I agree with you that her son probably isn't watching in the same sense that we do, but his attention is definitely caught (moving colours, sounds...). I don't know how often or for how long she's been doing this, but I have never gone to visit her without finding him strapped.

She says it keeps him happy while she gets things done. Go figure.

My point is that I believe that infants 0-1 (which is a broad range, during most of which kids are perfectly able to look at things) can be said to watch TV. I don't know how prevalent the practice of using the TV as babysitter is, but I doubt it's all that rare.

But yes, defined terms would, of course, be nice.

Polly Palumbo, Ph.D. said...

Hey MrPop! Okay so thanks for providing Exhibit A: Infants who do see a lot of television. I'm more put off by the strapped in than plugged in part. Can your friend let the baby (? how old?) just crawl around or sit freely?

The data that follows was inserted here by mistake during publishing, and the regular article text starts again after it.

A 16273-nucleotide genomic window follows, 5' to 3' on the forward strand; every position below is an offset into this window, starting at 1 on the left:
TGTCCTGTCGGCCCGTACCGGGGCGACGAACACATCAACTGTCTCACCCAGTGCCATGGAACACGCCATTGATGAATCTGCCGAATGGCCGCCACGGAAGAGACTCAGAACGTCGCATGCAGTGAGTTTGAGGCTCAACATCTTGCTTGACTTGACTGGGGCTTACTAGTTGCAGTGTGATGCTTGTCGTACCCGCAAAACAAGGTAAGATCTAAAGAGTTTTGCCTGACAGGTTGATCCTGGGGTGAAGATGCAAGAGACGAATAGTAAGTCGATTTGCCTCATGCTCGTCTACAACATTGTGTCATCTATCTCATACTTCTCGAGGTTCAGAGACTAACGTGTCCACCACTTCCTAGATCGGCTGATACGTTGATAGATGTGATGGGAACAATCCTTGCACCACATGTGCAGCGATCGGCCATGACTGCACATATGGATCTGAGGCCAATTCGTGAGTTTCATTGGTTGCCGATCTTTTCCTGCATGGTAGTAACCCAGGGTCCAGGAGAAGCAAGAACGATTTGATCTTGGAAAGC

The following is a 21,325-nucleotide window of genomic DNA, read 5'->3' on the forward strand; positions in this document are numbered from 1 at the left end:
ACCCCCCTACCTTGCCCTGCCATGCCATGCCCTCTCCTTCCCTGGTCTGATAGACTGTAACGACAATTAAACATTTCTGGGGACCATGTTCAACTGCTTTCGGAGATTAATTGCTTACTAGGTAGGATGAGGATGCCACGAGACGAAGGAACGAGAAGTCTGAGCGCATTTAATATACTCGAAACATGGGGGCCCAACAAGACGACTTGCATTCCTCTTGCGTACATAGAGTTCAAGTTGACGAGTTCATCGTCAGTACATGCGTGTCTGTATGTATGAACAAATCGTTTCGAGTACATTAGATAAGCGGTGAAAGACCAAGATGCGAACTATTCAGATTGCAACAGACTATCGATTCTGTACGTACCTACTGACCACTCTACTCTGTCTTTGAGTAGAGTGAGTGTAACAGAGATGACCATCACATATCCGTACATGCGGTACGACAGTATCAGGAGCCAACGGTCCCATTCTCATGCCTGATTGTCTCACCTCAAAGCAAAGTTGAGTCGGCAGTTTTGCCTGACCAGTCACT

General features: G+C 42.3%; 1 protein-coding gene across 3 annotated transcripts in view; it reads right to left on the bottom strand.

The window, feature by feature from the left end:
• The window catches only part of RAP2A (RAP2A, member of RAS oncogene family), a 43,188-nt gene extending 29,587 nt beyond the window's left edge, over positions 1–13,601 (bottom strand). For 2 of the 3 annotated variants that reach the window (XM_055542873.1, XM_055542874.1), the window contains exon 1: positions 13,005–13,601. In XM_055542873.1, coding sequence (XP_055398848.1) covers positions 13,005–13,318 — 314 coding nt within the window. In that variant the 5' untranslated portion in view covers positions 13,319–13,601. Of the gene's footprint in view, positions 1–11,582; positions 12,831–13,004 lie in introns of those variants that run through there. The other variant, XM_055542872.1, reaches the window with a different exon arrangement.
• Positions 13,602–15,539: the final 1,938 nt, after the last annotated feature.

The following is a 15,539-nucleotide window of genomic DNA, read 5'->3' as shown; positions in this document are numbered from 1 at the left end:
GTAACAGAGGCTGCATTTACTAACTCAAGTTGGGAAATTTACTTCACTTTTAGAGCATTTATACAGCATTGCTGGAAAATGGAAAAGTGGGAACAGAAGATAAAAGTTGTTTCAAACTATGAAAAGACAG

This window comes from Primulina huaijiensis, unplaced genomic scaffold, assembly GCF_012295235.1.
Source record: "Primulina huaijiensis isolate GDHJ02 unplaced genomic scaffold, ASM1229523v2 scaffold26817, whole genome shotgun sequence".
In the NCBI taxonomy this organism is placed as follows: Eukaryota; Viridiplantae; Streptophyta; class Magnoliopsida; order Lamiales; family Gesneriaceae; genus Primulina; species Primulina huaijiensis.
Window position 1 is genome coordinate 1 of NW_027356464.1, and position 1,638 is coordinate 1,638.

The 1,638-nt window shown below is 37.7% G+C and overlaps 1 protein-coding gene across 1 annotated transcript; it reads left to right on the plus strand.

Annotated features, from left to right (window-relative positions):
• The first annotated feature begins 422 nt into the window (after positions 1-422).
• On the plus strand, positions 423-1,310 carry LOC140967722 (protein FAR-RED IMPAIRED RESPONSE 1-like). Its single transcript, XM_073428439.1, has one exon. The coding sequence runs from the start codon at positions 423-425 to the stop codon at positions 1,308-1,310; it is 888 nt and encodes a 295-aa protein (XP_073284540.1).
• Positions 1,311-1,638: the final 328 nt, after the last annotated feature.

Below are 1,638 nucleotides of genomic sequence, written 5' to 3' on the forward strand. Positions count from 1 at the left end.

MrPopularSentiment said...

She's afraid that he'll hurt himself or break something, or just that he'll get bored. My son gets a lot of "independent play time," but when she sees me doing this she tells me that's bad and babies need to be entertained all the time.

It's hard to convince her that she's wrong when she thinks exactly the same thing about me!

It's tricky to separate temperament from conditioning, or even to establish causal direction, but certainly her baby is a lot more needy than mine and will generally start crying if he's just put on the floor with some toys (although he does engage my son with some parallel play).

Both boys are in the 8-9 month range.

Polly Palumbo, Ph.D. said...

Oh no, I'm seeing the child who can't play by herself. Have you told your friend about the value of unstructured play time directed by the child for the child (i.e. adults not directing or entertaining, no tv, no script...).